The new vision of Greco-Roman art began to shift away from the fusion of human-animal deities and focus more on ideal and naturalistic human forms. Naturalism corresponded more with the ascending worldview of rational investigation and description of nature (including human anatomy), which was the beginning of organized scientific and medical inquiry. Realistic art tended to focus artists on the human dimension and on themselves as potential subjects of their art. The sculptors of Greece were no longer anonymous craftsmen; we remember the names Praxiteles and Phidias. The increase in self-portraiture from the Renaissance onward reflected the tendency in human consciousness toward increasing self-awareness. The invention of a singular style or approach, to demonstrate an individual artist's originality, became a premier value in Western art.
As the nineteenth- and twentieth-century human psyche matured into the analytical rationalism of objective science, the moderns turned their attention to analyzing the formal characteristics of painting and sculpture itself, reducing the natural world to essential and nonrepresentational shapes. The search for unique and personal approaches led artists to increasingly clever explorations of abstract, surreal, and nonobjective painting and sculpture. Each "ism" signified original insights and inventions of the artists: impressionism, fauvism, expressionism, cubism, futurism, dadaism, constructivism, surrealism, abstract expressionism, pop, minimalism, conceptualism. Thanks to Pablo Picasso, Henri Matisse, Marcel Duchamp, Frida Kahlo, Jackson Pollock, Judy Chicago, Josef Beuys, and Louise Bourgeois, among many others, there is no need for the contemporary artist to acknowledge idol or regime, as artists were forced to do hundreds of years ago. The artists of ancient and even Renaissance culture had no choice but to conform to preestablished myths and traditions. The freedom to invent whatever kind of art one could imagine was modernism's hard-won freedom, yet it came at a bitter price, the alienation of the artist from society and the general "meaninglessness" of modern art for the public. So here we stand today: the magic-mythic "superstitions" of most cultures have been displaced by the modern worldview of rational objectivism, which is the current measure of truth for most of Western and Eastern intelligentsia, and artists are free to do as they please.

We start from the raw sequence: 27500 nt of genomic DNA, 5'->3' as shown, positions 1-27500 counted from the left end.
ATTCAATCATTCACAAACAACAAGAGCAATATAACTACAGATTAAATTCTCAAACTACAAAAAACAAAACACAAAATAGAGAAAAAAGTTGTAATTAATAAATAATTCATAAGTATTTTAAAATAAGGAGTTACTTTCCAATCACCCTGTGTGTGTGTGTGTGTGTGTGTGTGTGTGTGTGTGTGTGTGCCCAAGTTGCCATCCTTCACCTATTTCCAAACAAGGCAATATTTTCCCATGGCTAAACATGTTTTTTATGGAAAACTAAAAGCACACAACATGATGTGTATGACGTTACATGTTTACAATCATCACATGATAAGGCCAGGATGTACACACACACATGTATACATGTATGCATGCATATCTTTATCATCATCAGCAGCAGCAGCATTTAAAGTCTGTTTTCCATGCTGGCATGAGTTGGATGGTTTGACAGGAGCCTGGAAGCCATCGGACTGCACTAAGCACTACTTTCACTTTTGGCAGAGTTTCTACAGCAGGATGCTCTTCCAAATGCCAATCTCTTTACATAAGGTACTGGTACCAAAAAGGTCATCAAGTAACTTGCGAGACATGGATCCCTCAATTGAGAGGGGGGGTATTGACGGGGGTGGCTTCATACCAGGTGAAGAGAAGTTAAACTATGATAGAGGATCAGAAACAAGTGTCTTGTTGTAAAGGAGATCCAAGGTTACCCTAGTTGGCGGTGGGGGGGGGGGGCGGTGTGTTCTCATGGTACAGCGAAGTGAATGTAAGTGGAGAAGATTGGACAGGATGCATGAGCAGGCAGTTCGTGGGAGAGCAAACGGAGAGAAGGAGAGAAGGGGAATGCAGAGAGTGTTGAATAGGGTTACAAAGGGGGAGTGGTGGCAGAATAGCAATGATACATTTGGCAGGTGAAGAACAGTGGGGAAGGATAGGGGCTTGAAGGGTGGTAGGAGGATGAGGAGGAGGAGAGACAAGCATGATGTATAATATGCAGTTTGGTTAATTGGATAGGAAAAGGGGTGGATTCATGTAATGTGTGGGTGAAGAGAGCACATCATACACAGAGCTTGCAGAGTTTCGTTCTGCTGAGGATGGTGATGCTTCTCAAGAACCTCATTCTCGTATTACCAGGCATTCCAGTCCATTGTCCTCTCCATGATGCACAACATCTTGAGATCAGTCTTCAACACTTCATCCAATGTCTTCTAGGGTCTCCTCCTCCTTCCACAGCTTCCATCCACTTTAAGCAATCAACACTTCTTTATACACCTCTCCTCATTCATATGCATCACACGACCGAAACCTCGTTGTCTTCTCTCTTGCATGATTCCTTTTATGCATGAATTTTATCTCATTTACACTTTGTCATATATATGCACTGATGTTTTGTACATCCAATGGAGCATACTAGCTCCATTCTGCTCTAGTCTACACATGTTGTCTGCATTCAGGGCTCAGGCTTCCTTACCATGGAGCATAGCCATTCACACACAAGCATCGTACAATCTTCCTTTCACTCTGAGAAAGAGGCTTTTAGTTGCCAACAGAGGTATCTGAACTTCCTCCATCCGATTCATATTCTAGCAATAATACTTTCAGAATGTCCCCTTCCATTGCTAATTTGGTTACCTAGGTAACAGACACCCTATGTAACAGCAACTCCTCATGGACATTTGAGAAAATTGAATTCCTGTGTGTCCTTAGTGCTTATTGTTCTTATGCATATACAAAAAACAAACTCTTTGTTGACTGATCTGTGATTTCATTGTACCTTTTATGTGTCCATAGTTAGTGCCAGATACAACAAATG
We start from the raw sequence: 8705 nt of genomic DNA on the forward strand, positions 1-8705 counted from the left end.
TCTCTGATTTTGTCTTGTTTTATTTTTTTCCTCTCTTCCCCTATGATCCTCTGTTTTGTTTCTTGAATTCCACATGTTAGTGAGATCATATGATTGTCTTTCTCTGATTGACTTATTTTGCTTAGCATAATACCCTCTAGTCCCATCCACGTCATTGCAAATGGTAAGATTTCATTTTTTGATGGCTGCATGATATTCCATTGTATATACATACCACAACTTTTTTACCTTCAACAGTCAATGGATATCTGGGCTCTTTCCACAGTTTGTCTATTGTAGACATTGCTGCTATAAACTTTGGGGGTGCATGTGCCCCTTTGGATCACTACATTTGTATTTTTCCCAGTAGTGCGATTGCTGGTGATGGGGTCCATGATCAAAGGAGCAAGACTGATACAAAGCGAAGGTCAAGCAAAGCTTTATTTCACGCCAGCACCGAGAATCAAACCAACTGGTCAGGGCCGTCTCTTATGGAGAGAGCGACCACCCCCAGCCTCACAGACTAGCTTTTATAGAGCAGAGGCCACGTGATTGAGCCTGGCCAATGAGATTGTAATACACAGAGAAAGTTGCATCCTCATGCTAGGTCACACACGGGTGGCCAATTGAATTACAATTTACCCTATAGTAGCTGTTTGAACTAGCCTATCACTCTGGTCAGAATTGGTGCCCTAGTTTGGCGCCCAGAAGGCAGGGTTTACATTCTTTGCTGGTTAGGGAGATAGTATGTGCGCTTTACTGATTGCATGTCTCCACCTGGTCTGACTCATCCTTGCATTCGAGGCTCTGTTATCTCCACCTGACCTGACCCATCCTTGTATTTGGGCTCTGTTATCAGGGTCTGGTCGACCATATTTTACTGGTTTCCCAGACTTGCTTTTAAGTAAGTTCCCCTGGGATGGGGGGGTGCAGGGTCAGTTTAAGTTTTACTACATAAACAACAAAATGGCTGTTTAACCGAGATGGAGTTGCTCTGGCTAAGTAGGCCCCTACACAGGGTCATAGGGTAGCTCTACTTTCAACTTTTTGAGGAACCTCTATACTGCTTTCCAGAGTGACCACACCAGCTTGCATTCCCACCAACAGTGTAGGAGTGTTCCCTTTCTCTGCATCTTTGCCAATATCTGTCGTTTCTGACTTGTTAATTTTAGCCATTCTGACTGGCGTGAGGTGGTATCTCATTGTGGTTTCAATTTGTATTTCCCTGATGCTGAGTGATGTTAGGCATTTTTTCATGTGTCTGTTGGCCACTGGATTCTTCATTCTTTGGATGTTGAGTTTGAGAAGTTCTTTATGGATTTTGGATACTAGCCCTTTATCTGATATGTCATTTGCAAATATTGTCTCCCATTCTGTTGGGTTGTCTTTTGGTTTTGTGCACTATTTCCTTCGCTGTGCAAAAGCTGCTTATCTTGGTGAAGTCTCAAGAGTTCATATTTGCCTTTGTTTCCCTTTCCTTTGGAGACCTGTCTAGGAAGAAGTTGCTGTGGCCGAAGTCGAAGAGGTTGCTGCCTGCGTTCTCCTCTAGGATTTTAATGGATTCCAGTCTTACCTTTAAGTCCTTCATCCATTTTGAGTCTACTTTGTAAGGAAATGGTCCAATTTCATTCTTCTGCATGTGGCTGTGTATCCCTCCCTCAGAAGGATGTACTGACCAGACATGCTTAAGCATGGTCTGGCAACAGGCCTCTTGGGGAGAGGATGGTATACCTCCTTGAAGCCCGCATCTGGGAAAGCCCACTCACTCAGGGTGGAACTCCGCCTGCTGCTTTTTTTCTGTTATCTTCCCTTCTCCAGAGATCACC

Today's culture of high rationality has been dubbed postmodern, because we have deconstructed reason and language itself, finding that there are always multiple points of view on any subject. Any attempt to comprehend a "whole" or "higher" truth must take the cacophony of individuals, each with his or her own opinion, his or her own "truth," into account. This fragmented, multiperspectival climate has lead some thinkers to the conclusion that there can be no linguistic basis for truth at all. Postmodern doubt has replaced the confident trajectory of invention and progress which characterized modernism. European and American (mostly male) artists dominated modern art, favoring and reinforcing a belief in their self-importance. An overemphasis on ego-driven artworks has lead to a culture of narcissistic spectacle and nihilist fragmentation. Yet because postmodern pluralism embraces so many maverick points of view it can help generate tolerance toward cultural difference. This is an important step toward a more global understanding and renewal of art.